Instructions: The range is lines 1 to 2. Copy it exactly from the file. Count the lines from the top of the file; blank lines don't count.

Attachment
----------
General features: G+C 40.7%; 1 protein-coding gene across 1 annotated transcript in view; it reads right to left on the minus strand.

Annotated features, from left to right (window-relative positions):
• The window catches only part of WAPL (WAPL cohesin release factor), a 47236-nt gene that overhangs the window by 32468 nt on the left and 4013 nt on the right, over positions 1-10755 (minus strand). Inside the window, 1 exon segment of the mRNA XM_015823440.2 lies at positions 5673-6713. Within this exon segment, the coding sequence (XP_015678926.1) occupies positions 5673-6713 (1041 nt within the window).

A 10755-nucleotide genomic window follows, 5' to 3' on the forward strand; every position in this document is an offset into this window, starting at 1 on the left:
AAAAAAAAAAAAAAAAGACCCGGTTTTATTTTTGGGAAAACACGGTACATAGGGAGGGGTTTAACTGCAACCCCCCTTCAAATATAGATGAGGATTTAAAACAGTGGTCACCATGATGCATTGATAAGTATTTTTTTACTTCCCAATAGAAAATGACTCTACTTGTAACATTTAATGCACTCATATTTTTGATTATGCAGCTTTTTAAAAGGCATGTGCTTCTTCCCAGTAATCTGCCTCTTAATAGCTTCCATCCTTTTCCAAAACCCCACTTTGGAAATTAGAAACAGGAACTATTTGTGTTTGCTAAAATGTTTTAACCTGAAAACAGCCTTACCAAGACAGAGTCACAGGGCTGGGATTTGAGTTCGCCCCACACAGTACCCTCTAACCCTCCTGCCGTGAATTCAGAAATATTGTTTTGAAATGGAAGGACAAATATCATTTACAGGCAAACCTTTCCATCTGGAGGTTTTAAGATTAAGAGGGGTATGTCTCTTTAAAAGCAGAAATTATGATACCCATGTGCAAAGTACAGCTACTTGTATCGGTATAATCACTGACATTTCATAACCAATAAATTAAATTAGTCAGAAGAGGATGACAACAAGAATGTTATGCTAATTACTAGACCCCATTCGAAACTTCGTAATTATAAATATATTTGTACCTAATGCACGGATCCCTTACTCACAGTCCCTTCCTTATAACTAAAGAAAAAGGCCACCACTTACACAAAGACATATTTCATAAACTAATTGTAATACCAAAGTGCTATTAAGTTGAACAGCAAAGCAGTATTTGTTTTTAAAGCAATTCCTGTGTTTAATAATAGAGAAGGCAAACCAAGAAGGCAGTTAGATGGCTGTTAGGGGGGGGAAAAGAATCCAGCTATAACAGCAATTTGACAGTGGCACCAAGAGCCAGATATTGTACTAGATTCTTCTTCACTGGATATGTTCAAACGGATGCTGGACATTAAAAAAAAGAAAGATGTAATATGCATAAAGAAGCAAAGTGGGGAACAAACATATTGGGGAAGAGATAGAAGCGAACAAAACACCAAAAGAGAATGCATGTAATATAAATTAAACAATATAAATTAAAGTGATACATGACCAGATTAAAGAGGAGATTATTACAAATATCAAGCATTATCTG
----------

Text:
General features: G+C 40.7%; 1 protein-coding gene across 1 annotated transcript in view; it reads right to left on the minus strand.

Annotated features, from left to right (window-relative positions):